Good planning and recordkeeping will help you and your student reach your goals (it’s hard to reach what you haven’t set, so goal-setting is a key part of the planning process). Take time to plan, then have monthly meetings with your student to determine whether you’re on track to succeed. If you work as a team, homechooling through high school can be a tremendous blessing!
(If you’re have difficulty getting your life organized enough to feel as though you’re making progress, you may find Cindy Rushton’s Organized Moms Super Set– a complete program for organizing every facet of your life. It includes audio resources, inspirational and instructional books, reproducible planning pages, and much more. It’s comprehensive and encouraging enough to help the most organizationally-challenged mom do more in less time than she ever thought possible. What a blessing!)
Got more month than money? Want to make the most of your money? Want to build a legacy for your children to follow? We have some secrets that just might help.
As most of you know, I’ve been working non-stop to get the first level of the Excellence in Literature: Reading and Writing Through the Classics series out in time for the new school year. Due to the pinched nerve in my neck, I have been behind schedule, but as of about 5 minutes ago, the e-book is now up and for sale! I’m so relieved;-).
The first level of Excellence in Literature now up and available! I’ll be sending out news in the e-zine, and personal notes to everyone who asked to be notified, but for everyone else, here’s the order link!
English I: Introduction to Literature contains nine units focused on the following classic works of literature:
Short Stories by
* Sarah Orne Jewett
* Edgar Allen Poe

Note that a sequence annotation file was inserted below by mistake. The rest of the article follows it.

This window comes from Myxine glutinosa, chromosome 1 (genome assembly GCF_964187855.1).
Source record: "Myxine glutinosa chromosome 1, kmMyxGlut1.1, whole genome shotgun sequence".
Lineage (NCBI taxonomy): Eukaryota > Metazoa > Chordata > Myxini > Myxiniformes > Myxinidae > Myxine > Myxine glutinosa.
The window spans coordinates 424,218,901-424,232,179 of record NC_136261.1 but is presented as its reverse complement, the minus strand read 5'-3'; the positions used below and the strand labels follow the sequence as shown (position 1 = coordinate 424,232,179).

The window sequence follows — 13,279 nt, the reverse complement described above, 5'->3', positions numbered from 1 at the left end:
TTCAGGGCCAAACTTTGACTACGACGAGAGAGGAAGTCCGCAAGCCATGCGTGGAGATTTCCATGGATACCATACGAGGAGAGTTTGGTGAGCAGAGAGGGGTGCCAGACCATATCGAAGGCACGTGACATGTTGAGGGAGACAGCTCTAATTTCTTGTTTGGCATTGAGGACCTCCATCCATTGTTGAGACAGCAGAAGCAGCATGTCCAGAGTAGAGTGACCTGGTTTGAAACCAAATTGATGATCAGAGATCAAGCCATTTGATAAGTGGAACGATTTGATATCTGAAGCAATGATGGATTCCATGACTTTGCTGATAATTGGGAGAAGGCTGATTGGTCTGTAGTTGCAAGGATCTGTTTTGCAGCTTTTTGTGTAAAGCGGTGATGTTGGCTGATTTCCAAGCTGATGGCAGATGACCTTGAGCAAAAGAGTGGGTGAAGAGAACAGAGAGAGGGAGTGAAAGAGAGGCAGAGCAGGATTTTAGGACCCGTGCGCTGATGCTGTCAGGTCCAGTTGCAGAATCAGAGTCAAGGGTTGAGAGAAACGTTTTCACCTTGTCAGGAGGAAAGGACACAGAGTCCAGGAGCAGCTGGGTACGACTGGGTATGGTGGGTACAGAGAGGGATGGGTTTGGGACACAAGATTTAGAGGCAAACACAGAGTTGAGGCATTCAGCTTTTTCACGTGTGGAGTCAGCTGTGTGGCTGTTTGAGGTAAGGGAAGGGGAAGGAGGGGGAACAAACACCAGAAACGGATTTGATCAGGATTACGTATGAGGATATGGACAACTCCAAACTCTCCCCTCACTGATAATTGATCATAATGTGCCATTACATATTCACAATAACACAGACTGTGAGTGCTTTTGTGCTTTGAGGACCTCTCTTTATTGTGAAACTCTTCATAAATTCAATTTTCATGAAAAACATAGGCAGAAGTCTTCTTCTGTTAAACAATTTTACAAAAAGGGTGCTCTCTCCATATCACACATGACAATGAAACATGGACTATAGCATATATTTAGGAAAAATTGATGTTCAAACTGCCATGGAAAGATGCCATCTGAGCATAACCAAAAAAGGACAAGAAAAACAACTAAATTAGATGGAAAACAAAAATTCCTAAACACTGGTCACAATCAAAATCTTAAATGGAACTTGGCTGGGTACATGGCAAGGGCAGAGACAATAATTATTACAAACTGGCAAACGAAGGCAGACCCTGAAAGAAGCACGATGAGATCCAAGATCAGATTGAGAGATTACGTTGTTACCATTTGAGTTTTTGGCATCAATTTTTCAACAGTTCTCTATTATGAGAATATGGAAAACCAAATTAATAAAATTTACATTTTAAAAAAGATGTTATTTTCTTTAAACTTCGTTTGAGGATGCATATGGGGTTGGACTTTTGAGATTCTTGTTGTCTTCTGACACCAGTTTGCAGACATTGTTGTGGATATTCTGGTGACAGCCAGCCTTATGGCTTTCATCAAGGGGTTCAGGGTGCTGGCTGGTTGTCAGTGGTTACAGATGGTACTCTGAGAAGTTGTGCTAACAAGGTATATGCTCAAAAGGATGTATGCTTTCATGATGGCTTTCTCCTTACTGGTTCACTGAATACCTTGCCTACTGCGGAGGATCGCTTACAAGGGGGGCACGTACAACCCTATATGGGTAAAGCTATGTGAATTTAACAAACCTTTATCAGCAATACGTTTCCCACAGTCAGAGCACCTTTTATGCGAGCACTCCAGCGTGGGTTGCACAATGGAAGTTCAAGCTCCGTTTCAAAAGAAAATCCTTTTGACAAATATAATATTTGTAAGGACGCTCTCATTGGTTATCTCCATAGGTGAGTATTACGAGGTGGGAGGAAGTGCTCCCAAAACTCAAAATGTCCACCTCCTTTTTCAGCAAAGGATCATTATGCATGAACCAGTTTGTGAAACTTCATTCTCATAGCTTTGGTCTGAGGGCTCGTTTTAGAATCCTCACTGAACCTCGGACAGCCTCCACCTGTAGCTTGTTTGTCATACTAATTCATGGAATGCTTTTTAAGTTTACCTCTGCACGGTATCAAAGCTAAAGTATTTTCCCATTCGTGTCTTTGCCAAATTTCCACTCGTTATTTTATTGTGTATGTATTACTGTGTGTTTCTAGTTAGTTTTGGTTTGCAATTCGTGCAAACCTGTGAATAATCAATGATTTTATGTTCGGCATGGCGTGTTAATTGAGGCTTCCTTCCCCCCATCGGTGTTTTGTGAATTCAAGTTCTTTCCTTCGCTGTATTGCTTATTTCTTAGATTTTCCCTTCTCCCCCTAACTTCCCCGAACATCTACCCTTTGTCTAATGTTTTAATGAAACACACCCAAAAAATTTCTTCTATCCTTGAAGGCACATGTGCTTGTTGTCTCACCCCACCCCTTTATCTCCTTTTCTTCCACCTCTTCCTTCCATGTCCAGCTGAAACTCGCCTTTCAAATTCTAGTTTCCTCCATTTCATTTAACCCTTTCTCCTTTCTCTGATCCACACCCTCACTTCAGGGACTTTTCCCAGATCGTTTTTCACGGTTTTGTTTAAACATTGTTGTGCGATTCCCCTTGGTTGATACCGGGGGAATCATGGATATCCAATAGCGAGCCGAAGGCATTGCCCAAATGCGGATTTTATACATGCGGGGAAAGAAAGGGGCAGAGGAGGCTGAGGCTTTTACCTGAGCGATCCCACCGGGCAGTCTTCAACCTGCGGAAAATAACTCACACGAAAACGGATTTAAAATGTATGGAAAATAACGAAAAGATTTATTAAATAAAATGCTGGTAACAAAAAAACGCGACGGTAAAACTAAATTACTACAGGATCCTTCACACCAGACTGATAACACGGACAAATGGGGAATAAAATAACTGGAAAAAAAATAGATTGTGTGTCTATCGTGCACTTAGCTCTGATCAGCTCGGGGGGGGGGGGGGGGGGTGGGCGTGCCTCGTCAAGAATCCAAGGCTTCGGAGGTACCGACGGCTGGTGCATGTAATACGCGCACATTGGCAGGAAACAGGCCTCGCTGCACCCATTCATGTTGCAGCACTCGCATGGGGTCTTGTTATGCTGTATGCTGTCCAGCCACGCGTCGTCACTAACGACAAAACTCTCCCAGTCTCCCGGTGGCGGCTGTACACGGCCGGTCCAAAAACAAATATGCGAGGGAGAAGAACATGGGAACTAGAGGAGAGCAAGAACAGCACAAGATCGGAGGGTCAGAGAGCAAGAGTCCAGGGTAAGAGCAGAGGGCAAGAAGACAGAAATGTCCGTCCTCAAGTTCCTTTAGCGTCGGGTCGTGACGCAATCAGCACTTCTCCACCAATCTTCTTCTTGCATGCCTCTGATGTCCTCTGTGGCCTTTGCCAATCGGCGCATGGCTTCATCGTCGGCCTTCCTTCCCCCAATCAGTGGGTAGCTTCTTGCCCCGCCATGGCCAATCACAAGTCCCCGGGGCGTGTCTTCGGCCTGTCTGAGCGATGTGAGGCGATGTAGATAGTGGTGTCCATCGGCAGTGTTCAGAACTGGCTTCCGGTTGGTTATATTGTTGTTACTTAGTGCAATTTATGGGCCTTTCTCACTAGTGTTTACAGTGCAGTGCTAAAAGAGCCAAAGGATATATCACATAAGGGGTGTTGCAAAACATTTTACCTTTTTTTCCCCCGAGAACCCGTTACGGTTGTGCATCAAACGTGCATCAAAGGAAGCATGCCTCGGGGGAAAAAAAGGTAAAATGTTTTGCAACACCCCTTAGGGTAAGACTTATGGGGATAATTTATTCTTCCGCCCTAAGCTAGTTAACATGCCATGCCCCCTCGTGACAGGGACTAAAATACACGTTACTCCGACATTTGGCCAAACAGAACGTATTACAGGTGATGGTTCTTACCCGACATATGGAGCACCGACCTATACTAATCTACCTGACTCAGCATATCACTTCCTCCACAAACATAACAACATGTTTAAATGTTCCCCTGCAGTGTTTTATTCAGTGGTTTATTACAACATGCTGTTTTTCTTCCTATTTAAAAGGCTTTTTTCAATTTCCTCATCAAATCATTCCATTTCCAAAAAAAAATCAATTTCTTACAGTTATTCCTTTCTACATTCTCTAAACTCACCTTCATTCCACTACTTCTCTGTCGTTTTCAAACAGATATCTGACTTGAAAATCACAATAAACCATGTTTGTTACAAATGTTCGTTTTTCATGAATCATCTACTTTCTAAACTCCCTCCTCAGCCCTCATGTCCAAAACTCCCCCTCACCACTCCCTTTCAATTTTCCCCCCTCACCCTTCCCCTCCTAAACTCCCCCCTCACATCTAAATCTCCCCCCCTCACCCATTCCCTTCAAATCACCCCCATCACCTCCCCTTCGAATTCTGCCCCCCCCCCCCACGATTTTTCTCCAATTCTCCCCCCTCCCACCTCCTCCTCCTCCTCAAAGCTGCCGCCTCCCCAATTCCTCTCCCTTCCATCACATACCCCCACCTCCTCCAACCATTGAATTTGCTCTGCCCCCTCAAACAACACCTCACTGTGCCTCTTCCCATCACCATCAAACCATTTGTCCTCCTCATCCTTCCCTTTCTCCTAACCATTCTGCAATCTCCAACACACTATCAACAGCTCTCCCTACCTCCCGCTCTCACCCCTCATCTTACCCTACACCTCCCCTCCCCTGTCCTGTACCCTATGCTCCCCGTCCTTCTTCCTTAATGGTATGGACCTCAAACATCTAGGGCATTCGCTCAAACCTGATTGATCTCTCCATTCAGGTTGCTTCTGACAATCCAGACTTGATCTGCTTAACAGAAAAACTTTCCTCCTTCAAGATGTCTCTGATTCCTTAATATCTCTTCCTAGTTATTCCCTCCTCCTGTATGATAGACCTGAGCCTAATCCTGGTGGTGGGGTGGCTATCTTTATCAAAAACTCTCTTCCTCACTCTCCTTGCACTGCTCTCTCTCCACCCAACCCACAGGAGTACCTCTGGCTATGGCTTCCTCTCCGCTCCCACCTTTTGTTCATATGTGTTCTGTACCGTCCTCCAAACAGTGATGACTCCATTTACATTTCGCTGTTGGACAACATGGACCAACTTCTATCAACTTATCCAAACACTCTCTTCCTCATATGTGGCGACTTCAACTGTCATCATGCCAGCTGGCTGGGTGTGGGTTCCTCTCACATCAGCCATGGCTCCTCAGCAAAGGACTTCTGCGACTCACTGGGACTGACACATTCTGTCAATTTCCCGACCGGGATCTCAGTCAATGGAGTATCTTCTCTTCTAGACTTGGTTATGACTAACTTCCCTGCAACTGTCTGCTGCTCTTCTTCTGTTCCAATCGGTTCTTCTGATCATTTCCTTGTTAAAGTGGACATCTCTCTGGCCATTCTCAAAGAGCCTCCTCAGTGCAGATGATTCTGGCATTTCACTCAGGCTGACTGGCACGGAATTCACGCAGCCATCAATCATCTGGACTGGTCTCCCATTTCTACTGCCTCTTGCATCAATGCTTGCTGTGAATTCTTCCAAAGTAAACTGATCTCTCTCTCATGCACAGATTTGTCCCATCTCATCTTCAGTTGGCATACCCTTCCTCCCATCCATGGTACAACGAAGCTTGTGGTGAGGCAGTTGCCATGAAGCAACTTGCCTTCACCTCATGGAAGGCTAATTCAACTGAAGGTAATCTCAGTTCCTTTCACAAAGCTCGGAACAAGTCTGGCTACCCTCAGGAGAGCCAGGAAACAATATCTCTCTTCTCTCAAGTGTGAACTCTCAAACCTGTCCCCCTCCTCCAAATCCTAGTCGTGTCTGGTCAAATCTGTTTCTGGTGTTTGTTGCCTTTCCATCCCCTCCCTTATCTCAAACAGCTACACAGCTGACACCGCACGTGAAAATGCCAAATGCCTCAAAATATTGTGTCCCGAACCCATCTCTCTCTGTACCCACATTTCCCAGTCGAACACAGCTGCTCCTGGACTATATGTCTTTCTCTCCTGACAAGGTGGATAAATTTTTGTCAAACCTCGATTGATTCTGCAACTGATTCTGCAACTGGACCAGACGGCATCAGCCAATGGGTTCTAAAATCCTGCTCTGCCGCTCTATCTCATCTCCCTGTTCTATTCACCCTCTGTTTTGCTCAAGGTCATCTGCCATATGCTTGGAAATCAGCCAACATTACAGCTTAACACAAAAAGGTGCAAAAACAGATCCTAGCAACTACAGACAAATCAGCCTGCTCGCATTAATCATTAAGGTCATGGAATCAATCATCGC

* Guy de Maupassant
* O. Henry
* Eudora Welty
* James Thurber
Jules Verne: Around the World in 80 Days
Mark Twain: A Connecticut Yankee in King Arthur’s Court
Charlotte Bronte: Jane Eyre
George B. Shaw: Pygmalion
Robert Louis Stevenson: Treasure Island
George Orwell: Animal Farm
William Shakespeare: The Tempest
Jonathan Swift: Gulliver’s Travels
This curriculum is designed to be covered in one full year, and each unit takes four weeks to cover. This level can be used with students in middle school to high school. It will be followed by four more levels, which are scheduled to be available in 2009:
English II: Literature and Composition
English III: American Literature
English IV: British Literature
English V: World Literature
You may read more about it at my website where you can see a sample table of contents and other helpful information. I have also uploaded a sample unit for you to download. You can download it from this link as well: Sample Unit
If you’d like to order the instantly downloadable e-book of Excellence in Literature: English 1, CLICK HERE!
The Carnival of Homeschooling has a Labor Day theme– the labors we do as homeschoolers! It’s hosted by Carol Topp, at Homeschool CPA.